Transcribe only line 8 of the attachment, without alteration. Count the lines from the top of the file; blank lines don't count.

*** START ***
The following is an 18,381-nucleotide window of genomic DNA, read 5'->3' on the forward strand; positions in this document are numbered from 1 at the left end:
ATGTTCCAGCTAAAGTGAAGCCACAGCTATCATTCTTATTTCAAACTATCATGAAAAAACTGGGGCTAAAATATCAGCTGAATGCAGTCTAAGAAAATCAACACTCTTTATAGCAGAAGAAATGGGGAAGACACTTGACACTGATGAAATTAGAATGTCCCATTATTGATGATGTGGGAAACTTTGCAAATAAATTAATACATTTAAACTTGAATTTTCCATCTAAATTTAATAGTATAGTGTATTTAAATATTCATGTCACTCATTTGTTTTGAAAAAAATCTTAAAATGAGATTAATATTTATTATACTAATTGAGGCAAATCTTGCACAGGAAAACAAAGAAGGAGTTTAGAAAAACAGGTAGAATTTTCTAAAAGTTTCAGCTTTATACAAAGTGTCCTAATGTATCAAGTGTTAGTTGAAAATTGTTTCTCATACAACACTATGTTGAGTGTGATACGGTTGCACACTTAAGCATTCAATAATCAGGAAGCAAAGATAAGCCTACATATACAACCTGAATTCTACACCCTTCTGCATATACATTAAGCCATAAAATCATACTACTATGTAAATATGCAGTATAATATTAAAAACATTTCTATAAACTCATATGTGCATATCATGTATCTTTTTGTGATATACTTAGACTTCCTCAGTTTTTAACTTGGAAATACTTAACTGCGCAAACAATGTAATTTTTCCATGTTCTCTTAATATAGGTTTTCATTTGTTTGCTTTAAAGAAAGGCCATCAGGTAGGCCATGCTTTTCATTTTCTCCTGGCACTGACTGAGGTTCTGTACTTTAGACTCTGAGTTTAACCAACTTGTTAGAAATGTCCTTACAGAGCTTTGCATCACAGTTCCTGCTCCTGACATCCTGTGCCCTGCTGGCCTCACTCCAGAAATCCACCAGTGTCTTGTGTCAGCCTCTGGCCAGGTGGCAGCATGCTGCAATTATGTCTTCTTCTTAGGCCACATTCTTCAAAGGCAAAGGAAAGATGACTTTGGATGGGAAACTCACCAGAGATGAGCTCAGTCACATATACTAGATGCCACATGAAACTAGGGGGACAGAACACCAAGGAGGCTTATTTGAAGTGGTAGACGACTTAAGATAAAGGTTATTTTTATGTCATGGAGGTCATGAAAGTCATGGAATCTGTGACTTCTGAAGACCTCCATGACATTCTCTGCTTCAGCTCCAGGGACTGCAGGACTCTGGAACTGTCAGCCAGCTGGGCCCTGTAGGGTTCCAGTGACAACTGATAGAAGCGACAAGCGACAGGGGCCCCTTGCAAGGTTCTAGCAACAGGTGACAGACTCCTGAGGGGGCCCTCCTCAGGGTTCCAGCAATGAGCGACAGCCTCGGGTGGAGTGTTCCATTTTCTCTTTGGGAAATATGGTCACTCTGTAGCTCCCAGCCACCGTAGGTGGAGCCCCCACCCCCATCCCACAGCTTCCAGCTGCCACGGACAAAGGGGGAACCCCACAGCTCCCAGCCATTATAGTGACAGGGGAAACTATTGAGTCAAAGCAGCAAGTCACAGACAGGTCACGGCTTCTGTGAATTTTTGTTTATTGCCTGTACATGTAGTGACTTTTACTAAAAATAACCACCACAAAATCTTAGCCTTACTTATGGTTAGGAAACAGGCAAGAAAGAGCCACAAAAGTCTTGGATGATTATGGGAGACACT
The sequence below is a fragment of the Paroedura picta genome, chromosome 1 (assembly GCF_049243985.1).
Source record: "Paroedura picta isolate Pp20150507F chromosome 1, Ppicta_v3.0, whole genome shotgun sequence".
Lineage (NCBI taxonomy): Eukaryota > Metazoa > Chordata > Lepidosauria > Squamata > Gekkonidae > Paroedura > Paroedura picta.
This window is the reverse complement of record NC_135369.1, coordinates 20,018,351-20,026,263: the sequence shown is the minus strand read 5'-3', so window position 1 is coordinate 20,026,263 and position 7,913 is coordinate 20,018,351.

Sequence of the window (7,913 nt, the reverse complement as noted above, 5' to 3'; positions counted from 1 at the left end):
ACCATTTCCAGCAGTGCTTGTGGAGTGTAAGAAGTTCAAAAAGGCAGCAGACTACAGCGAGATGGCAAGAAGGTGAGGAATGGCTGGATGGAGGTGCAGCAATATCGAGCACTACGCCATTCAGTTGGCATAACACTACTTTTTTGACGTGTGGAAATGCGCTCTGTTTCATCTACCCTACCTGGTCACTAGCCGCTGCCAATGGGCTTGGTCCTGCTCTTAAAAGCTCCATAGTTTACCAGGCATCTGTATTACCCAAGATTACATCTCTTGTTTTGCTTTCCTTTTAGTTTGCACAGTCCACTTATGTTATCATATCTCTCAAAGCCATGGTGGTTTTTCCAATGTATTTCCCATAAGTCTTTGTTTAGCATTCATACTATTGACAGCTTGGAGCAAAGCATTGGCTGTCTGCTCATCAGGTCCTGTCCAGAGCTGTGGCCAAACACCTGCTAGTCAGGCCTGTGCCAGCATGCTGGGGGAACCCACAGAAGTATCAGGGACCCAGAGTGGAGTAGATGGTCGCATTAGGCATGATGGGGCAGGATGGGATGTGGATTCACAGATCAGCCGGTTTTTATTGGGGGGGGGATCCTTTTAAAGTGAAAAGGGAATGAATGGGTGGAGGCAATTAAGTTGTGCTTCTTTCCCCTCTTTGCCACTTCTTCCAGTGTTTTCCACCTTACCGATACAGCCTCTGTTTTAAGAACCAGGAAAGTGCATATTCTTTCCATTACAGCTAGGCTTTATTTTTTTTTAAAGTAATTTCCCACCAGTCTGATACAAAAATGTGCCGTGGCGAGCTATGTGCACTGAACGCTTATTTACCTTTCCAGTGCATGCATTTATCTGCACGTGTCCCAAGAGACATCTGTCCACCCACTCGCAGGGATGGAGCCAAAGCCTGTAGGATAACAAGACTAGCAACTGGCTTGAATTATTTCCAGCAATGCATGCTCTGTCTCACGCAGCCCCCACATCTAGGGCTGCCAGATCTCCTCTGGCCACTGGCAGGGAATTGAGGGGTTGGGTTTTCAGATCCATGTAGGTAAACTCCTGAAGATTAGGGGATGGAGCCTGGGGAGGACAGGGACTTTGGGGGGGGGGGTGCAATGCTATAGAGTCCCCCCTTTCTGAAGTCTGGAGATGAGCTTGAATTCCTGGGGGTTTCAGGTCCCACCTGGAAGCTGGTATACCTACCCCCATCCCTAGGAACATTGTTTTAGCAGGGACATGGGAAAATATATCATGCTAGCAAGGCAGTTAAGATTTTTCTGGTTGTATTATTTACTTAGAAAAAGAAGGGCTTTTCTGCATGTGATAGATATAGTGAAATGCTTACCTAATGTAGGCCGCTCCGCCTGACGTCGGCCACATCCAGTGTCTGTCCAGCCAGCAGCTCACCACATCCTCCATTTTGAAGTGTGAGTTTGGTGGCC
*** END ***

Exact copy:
ACCATTTCCAGCAGTGCTTGTGGAGTGTAAGAAGTTCAAAAAGGCAGCAGACTACAGCGAGATGGCAAGAAGGTGAGGAATGGCTGGATGGAGGTGCAGCAATATCGAGCACTACGCCATTCAGTTGGCATAACACTACTTTTTTGACGTGTGGAAATGCGCTCTGTTTCATCTACCCTACCTGGTCACTAGCCGCTGCCAATGGGCTTGGTCCTGCTCTTAAAAGCTCCATAGTTTACCAGGCATCTGTATTACCCAAGATTACATCTCTTGTTTTGCTTTCCTTTTAGTTTGCACAGTCCACTTATGTTATCATATCTCTCAAAGCCATGGTGGTTTTTCCAATGTATTTCCCATAAGTCTTTGTTTAGCATTCATACTATTGACAGCTTGGAGCAAAGCATTGGCTGTCTGCTCATCAGGTCCTGTCCAGAGCTGTGGCCAAACACCTGCTAGTCAGGCCTGTGCCAGCATGCTGGGGGAACCCACAGAAGTATCAGGGACCCAGAGTGGAGTAGATGGTCGCATTAGGCATGATGGGGCAGGATGGGATGTGGATTCACAGATCAGCCGGTTTTTATTGGGGGGGGGATCCTTTTAAAGTGAAAAGGGAATGAATGGGTGGAGGCAATTAAGTTGTGCTTCTTTCCCCTCTTTGCCACTTCTTCCAGTGTTTTCCACCTTACCGATACAGCCTCTGTTTTAAGAACCAGGAAAGTGCATATTCTTTCCATTACAGCTAGGCTTTATTTTTTTTTAAAGTAATTTCCCACCAGTCTGATACAAAAATGTGCCGTGGCGAGCTATGTGCACTGAACGCTTATTTACCTTTCCAGTGCATGCATTTATCTGCACGTGTCCCAAGAGACATCTGTCCACCCACTCGCAGGGATGGAGCCAAAGCCTGTAGGATAACAAGACTAGCAACTGGCTTGAATTATTTCCAGCAATGCATGCTCTGTCTCACGCAGCCCCCACATCTAGGGCTGCCAGATCTCCTCTGGCCACTGGCAGGGAATTGAGGGGTTGGGTTTTCAGATCCATGTAGGTAAACTCCTGAAGATTAGGGGATGGAGCCTGGGGAGGACAGGGACTTTGGGGGGGGGGGTGCAATGCTATAGAGTCCCCCCTTTCTGAAGTCTGGAGATGAGCTTGAATTCCTGGGGGTTTCAGGTCCCACCTGGAAGCTGGTATACCTACCCCCATCCCTAGGAACATTGTTTTAGCAGGGACATGGGAAAATATATCATGCTAGCAAGGCAGTTAAGATTTTTCTGGTTGTATTATTTACTTAGAAAAAGAAGGGCTTTTCTGCATGTGATAGATATAGTGAAATGCTTACCTAATGTAGGCCGCTCCGCCTGACGTCGGCCACATCCAGTGTCTGTCCAGCCAGCAGCTCACCACATCCTCCATTTTGAAGTGTGAGTTTGGTGGCC